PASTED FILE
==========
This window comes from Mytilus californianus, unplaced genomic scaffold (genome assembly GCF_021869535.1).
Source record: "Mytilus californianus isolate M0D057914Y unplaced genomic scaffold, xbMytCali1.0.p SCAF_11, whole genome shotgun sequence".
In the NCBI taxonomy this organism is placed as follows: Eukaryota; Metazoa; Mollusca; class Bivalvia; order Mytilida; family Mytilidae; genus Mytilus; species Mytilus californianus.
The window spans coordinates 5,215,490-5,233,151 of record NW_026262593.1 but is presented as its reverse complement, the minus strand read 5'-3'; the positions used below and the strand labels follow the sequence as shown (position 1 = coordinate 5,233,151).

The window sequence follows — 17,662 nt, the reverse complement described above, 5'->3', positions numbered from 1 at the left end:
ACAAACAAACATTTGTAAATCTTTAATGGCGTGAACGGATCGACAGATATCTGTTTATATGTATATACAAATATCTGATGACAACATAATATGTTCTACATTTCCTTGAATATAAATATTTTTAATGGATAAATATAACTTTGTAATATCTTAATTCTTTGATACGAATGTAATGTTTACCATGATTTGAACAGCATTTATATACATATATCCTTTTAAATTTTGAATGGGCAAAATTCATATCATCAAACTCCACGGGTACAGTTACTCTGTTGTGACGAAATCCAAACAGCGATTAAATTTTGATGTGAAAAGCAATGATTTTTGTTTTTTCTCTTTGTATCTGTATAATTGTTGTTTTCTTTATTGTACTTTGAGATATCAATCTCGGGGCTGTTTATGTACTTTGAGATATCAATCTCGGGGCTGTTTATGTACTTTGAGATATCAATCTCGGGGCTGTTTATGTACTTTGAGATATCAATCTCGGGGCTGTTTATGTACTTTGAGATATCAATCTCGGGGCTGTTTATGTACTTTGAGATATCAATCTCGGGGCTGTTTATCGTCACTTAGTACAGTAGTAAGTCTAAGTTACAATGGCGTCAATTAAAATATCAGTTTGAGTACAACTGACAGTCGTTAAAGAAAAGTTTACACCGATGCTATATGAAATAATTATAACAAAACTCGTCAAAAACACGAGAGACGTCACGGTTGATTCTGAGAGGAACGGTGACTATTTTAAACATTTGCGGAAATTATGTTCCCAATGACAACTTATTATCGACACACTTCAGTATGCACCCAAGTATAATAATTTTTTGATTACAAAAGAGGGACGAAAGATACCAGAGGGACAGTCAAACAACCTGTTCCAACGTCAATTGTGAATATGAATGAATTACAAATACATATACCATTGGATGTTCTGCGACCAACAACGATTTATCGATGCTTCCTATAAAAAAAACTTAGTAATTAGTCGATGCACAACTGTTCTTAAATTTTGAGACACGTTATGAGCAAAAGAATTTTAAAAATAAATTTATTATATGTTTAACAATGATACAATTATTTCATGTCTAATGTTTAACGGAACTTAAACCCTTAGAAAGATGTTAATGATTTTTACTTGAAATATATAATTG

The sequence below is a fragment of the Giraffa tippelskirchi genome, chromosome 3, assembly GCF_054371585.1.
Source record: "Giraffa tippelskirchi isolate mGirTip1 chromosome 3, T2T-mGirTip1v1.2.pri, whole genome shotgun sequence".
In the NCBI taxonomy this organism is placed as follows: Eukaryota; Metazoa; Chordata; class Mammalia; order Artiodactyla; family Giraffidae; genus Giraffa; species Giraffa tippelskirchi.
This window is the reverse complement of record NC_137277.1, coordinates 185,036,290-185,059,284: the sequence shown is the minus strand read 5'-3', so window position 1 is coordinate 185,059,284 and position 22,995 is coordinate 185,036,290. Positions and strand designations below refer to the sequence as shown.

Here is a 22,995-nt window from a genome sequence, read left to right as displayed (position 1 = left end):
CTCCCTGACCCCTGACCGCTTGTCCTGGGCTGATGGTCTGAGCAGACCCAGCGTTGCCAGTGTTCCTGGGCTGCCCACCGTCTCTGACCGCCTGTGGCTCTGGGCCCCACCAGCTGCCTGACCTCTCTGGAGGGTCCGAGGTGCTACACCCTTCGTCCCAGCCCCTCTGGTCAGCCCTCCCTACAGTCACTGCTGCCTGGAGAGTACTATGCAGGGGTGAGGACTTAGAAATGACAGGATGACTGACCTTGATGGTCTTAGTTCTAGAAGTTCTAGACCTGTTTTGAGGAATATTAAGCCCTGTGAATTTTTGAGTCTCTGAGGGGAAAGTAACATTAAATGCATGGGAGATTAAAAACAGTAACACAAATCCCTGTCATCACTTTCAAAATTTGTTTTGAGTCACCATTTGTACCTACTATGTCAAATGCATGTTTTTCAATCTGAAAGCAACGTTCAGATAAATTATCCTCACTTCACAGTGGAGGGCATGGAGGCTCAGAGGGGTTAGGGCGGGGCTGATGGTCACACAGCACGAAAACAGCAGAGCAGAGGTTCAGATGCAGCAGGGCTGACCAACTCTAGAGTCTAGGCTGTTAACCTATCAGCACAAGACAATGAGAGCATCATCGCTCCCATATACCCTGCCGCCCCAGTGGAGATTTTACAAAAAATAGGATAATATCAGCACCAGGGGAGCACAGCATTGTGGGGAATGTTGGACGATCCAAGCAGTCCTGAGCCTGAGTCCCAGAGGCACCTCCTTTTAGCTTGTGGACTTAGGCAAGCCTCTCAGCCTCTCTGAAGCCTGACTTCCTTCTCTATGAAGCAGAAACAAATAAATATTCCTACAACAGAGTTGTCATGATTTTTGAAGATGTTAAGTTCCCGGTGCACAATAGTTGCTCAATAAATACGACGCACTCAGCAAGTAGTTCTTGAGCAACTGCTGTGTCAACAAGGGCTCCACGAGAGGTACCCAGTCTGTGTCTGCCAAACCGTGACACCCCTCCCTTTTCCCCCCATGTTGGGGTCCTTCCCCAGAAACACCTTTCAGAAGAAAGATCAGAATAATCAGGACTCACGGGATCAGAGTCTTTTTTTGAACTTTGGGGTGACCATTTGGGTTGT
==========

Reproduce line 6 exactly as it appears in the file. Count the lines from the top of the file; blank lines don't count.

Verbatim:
ACAAACAAACATTTGTAAATCTTTAATGGCGTGAACGGATCGACAGATATCTGTTTATATGTATATACAAATATCTGATGACAACATAATATGTTCTACATTTCCTTGAATATAAATATTTTTAATGGATAAATATAACTTTGTAATATCTTAATTCTTTGATACGAATGTAATGTTTACCATGATTTGAACAGCATTTATATACATATATCCTTTTAAATTTTGAATGGGCAAAATTCATATCATCAAACTCCACGGGTACAGTTACTCTGTTGTGACGAAATCCAAACAGCGATTAAATTTTGATGTGAAAAGCAATGATTTTTGTTTTTTCTCTTTGTATCTGTATAATTGTTGTTTTCTTTATTGTACTTTGAGATATCAATCTCGGGGCTGTTTATGTACTTTGAGATATCAATCTCGGGGCTGTTTATGTACTTTGAGATATCAATCTCGGGGCTGTTTATGTACTTTGAGATATCAATCTCGGGGCTGTTTATGTACTTTGAGATATCAATCTCGGGGCTGTTTATGTACTTTGAGATATCAATCTCGGGGCTGTTTATCGTCACTTAGTACAGTAGTAAGTCTAAGTTACAATGGCGTCAATTAAAATATCAGTTTGAGTACAACTGACAGTCGTTAAAGAAAAGTTTACACCGATGCTATATGAAATAATTATAACAAAACTCGTCAAAAACACGAGAGACGTCACGGTTGATTCTGAGAGGAACGGTGACTATTTTAAACATTTGCGGAAATTATGTTCCCAATGACAACTTATTATCGACACACTTCAGTATGCACCCAAGTATAATAATTTTTTGATTACAAAAGAGGGACGAAAGATACCAGAGGGACAGTCAAACAACCTGTTCCAACGTCAATTGTGAATATGAATGAATTACAAATACATATACCATTGGATGTTCTGCGACCAACAACGATTTATCGATGCTTCCTATAAAAAAAACTTAGTAATTAGTCGATGCACAACTGTTCTTAAATTTTGAGACACGTTATGAGCAAAAGAATTTTAAAAATAAATTTATTATATGTTTAACAATGATACAATTATTTCATGTCTAATGTTTAACGGAACTTAAACCCTTAGAAAGATGTTAATGATTTTTACTTGAAATATATAATTG